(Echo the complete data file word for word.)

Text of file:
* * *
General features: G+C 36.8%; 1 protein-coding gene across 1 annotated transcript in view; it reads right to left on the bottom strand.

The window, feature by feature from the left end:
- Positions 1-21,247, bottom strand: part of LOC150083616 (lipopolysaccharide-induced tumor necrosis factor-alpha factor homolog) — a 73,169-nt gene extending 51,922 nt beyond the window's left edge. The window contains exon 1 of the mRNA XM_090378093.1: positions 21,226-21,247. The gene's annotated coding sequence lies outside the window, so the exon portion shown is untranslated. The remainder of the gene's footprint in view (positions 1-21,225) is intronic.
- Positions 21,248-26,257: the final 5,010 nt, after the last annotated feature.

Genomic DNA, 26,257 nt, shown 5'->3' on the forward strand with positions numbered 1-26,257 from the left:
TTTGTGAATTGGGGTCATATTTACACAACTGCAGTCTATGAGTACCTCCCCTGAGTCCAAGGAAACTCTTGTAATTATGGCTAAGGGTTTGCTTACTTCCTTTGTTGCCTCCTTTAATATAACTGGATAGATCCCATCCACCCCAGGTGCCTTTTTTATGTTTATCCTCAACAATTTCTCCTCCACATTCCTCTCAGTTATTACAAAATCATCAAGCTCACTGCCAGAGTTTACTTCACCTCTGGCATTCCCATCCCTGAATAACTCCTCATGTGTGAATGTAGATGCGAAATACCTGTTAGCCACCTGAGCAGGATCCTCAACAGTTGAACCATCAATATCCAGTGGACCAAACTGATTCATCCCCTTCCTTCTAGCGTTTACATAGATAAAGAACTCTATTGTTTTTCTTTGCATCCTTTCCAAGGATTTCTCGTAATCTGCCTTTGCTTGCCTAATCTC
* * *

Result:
General features: G+C 36.8%; 1 protein-coding gene across 1 annotated transcript in view; it reads right to left on the bottom strand.

The window, feature by feature from the left end:
- Positions 1-21,247, bottom strand: part of LOC150083616 (lipopolysaccharide-induced tumor necrosis factor-alpha factor homolog) — a 73,169-nt gene extending 51,922 nt beyond the window's left edge. The window contains exon 1 of the mRNA XM_090378093.1: positions 21,226-21,247. The gene's annotated coding sequence lies outside the window, so the exon portion shown is untranslated. The remainder of the gene's footprint in view (positions 1-21,225) is intronic.
- Positions 21,248-26,257: the final 5,010 nt, after the last annotated feature.

Genomic DNA, 26,257 nt, shown 5'->3' on the forward strand with positions numbered 1-26,257 from the left:
TTTGTGAATTGGGGTCATATTTACACAACTGCAGTCTATGAGTACCTCCCCTGAGTCCAAGGAAACTCTTGTAATTATGGCTAAGGGTTTGCTTACTTCCTTTGTTGCCTCCTTTAATATAACTGGATAGATCCCATCCACCCCAGGTGCCTTTTTTATGTTTATCCTCAACAATTTCTCCTCCACATTCCTCTCAGTTATTACAAAATCATCAAGCTCACTGCCAGAGTTTACTTCACCTCTGGCATTCCCATCCCTGAATAACTCCTCATGTGTGAATGTAGATGCGAAATACCTGTTAGCCACCTGAGCAGGATCCTCAACAGTTGAACCATCAATATCCAGTGGACCAAACTGATTCATCCCCTTCCTTCTAGCGTTTACATAGATAAAGAACTCTATTGTTTTTCTTTGCATCCTTTCCAAGGATTTCTCGTAATCTGCCTTTGCTTGCCTAATCTC